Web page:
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The detection of newer classes of drugs requires blood samples

Is this an invasion of personal liberty?
Dr Raymond Monsell
M.D. Cardiff Wales U.K.
Medical officer to the Welsh Amateur Boxing Association
Member of Association of Ringside Physicians

The detection of substances banned in sport has until now relied on urine testing. Human growth hormone, erythropoetin and autologous/non-autologous blood doping necessitate the invasive procedure of blood sampling for their detection (Birkeland and Hemmersbach). This raises the ethical dilemma of conflicting rights: those of the individual, versus those of a sports governing body. An ethical dilemma may be defined as either a difficult problem seemingly incapable of a satisfactory solution, or a situation involving choices between equally unsatisfactory alternatives (Morris). The key issues to be addressed in this dilemma are the rights of a governing body to regulate a given sport, the rights of the individual as enshrined in the human rights act 1998, (Human Rights act 1998) and the validity of that individual’s consent to invasive testing.

 Governing bodies have a duty to their members to uphold the rules and regulations, which ensure fairness in competition. This is contained within the Olympic charter, which encompasses the ideal of “Fair play”(British Olympic association 2000) This can only be achieved by eliminating from competition athletes using banned substances. They may therefore adopt a utilitarian stance, declaring the need for invasive testing benefits the majority, potentially at the expense of the rights of the individual (Sulmasy). However the converse argument regarding the rights of the individual may also be relevant.

A programme of randomised venous blood sampling may be defended on the grounds that it protects the rights of the many athletes who do not use illegal substances, and that doping in sports may be considered a problem of public health (Laure). Any programme of drug testing in athletics, and particularly venous blood sampling may however be in violation of the human rights act 1998, possibly invading the personal liberty of both innocent and guilty athletes alike. Article 8 of this act grants the individual the right to privacy, and as such it may be argued that the use of ergogenic aids that are banned is a private matter. The whole testing process may be challenged as an infringement of personal liberty under this act, as it may be seen to violate article 8, privacy, article 6, fair trial and the inferences drawn from refusal to undergo testing, and finally article 14, where discrimination may be perceived regarding selection for testing. The requirement for blood testing as a screen is an assault, which may also infringe article 3 of the same act.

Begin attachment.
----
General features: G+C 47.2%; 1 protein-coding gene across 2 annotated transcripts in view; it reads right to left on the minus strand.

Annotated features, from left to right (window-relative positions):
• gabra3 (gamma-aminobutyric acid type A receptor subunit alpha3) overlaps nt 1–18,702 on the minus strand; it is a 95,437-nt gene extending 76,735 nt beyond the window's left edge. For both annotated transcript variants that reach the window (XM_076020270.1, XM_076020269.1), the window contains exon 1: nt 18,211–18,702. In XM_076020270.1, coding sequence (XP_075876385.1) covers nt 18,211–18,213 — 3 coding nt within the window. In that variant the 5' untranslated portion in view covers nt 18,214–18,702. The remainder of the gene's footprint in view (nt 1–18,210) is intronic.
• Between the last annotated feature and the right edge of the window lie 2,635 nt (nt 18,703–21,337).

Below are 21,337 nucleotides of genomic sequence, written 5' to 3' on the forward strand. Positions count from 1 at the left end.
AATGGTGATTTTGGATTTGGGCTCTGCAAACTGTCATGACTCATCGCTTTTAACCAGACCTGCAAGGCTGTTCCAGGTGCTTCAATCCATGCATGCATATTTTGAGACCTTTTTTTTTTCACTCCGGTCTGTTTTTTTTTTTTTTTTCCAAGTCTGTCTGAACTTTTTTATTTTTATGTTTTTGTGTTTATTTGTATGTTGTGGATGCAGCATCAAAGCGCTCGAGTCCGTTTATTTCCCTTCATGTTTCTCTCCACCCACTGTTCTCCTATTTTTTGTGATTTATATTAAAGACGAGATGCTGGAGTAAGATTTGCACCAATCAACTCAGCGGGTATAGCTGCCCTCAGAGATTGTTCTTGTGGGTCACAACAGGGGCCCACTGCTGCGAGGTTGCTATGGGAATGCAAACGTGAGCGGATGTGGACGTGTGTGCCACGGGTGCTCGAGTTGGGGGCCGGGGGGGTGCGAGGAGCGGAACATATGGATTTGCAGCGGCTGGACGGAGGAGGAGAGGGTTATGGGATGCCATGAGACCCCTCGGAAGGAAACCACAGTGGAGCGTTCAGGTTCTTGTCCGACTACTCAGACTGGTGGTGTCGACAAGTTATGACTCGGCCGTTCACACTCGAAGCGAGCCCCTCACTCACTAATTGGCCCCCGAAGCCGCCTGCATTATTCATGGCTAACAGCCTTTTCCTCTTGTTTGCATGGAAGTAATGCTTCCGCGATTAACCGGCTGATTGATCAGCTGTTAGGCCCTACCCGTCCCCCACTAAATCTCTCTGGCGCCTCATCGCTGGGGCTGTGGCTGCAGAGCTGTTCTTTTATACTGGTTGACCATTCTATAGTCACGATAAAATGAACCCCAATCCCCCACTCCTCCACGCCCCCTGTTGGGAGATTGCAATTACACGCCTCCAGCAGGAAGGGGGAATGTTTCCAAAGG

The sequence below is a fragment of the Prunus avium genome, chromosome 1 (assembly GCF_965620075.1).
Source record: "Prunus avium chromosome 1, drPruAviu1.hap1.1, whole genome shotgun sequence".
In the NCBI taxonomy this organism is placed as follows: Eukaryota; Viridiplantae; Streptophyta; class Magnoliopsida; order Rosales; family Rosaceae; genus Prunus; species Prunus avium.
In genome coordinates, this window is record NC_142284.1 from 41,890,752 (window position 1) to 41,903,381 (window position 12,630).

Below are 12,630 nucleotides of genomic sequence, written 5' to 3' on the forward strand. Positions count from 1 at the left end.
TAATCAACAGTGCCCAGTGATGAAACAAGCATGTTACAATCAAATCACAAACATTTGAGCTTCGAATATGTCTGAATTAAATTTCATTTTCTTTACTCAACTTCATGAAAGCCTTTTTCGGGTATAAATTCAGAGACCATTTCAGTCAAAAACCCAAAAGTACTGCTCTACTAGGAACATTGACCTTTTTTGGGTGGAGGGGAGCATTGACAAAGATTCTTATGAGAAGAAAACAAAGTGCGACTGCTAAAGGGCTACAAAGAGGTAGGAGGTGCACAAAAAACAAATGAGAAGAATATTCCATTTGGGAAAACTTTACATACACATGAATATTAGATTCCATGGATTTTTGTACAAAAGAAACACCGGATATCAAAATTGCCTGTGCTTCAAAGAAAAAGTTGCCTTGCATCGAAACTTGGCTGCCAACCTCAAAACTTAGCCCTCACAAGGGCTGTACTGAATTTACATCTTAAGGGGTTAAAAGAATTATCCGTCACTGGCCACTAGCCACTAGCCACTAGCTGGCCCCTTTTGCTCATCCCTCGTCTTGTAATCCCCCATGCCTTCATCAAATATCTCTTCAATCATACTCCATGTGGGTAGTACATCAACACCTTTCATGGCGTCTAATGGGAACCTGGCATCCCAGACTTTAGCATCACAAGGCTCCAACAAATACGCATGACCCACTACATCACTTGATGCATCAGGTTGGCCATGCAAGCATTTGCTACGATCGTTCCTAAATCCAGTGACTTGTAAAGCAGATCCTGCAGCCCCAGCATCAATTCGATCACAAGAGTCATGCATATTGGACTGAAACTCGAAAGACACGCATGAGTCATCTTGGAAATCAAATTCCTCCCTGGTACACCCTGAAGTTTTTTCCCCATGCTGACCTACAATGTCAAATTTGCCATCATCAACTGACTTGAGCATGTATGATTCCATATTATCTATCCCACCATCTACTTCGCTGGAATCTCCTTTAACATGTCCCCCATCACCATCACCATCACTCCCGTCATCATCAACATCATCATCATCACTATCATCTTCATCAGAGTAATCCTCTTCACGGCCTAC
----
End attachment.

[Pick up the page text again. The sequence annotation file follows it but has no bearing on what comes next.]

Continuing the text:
The governing bodies may argue that although section 8 covers the individuals rights, subsection 8(2) would allow a programme of invasive testing, as this is a means of protecting health and morals, and the rights of freedoms of others, this being the previously mentioned utilitarian approach. A more complex issue may arise if an athlete invokes a religious objection to blood testing, as this would violate article 9, the right to thought, conscience and freedom. Jehovah’s witnesses are obedient to the scriptural directive to “Abstain and keep from blood” (Ridley).   Although this is usually interpreted as a refusal to have transfusions or blood products, it may lend itself towards a defence for refusing to donate a blood test.

The area of consent is fraught with potential problems. Consent must be obtained prior to an invasive procedure such as venesection, as absence will constitute an assault. There are essentially two types of consent that apply to blood testing. Legal consent is merely gaining the permission of the athlete to draw a sample of blood. The athlete needs not know why it is been taken, and United Kingdom law will uphold a positive test, if permission has been given to take it.